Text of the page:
In 1962, Linda Maher couldn't have fathomed what the Raiderettes would become – as the high school dancer cheered from the sidelines of Frank Youell Field.
"We were right there, ground level performing when they had bleachers," Maher, a member of the original 'Magnificent Seven' Raiderettes squad, told Raiders.com.
"It wasn't a coliseum. I'm not sure how much you know about Frank Youell Field, but it was by Laney College in Oakland. A very modest, little stadium. ... It was very humble beginnings. We had costume changes underneath the bleachers."
Maher is on her way to Nevada to join over 500 former Raiderettes for a special reunion, celebrating the Raiderettes' 60th anniversary over a weekend that culminates with a halftime performance featuring members past and present. In the performance, there will at least one member from every year the squad has been in existence.
"I don't think Vegas knows what's about to hit them," said Tiphanie McNiff, the current Raiderettes director. "It's hard to put into words what this experience means to me. Having the opportunity to celebrate with women spanning over six decades will be amazing and I'm looking forward to it."
Even with the countless number of performances the alumni have done in front of Raider Nation, the goosebumps have reappeared thinking about dancing for the first time in Allegiant Stadium.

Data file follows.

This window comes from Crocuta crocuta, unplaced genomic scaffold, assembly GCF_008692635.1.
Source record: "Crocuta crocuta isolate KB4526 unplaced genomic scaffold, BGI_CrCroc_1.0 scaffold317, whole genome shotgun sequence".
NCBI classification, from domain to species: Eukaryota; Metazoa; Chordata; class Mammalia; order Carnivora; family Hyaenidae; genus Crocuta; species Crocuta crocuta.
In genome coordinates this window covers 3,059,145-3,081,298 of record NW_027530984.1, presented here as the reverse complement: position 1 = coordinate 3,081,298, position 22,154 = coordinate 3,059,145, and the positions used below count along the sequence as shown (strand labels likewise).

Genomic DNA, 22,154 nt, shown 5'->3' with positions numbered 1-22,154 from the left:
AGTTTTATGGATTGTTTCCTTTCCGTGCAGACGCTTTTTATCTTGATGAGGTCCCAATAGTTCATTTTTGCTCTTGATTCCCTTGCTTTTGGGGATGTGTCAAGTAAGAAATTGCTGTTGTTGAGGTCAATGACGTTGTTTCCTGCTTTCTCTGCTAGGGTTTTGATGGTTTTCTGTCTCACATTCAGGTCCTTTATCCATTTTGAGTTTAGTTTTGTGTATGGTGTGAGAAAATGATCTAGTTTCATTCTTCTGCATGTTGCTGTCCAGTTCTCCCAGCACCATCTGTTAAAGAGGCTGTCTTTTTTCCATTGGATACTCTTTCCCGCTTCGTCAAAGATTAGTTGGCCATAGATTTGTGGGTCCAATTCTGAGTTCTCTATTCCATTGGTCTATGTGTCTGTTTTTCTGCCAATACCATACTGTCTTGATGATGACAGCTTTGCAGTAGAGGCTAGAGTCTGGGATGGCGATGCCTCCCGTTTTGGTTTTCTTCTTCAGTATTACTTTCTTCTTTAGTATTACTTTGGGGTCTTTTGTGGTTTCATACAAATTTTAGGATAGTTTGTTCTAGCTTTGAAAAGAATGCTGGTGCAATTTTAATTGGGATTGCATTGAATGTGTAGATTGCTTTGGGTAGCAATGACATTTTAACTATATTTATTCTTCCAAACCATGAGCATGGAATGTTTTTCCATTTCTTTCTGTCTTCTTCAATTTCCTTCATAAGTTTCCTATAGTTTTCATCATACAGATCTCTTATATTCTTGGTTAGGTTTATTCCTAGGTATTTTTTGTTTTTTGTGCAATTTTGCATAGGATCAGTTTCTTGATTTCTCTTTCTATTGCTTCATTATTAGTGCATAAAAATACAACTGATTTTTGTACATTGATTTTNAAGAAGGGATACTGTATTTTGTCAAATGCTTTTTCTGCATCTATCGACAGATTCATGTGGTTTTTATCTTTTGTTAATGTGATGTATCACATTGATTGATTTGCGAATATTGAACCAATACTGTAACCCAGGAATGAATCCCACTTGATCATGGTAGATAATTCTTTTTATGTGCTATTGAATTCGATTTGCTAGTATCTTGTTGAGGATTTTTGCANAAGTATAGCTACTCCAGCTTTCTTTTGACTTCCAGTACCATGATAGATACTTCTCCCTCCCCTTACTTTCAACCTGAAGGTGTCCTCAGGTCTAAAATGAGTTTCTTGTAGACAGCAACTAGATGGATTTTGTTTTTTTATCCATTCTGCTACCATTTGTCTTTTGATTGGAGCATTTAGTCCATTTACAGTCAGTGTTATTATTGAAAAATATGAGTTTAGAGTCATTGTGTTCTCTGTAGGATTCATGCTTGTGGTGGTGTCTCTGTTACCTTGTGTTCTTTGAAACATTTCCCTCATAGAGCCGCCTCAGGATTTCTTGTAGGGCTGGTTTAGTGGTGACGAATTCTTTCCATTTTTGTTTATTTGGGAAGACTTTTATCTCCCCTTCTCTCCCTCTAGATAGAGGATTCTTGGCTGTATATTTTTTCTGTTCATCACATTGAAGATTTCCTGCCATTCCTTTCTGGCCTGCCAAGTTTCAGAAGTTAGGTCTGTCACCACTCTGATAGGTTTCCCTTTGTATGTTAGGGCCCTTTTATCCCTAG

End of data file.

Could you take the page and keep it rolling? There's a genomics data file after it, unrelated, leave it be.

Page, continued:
"I was just talking to three of us on the phone from the first year, and we were just giggling, talking about what we're going to wear," joked Lisa O'Day, a Raiderettes dancer from 1983-1996. "You know, we're 100 years old and we're still talking about how we're going to be matching. It's just so silly, but at the same time, it is so much fun."
In O'Day's first season as a Raiderette, the Silver and Black won Super Bowl XVIII.
When asked about their fondest memories of being part of the iconic squad, both Maher and O'Day consider the lifelong relationships they made with other dancers as the defining mark.
"There's no other team that has the relationships like we have with the Raiderettes," said O'Day. "We're just a really, really close group of women and I think that's because everyone is on the same page. We want to go, we want to have fun, we want to build each other up and just with our friendships that's what we do. We are a unique group of women."
Additionally, they're both grateful to have been able to empower women as a part of the Raiders organization.
"I had no idea at 15 years old, I would carry this with me my whole entire life," Maher said of her legacy as being one of the first-ever Raiderettes. "Some of my very best friends to this day I met in tryouts are still my friends 60 years later. And whenever we're together with our younger sisters, it's like a sorority and they scream when they see us. And we start shaking because we're so excited.
"To see these young girls scream over us is just a magnificent feeling."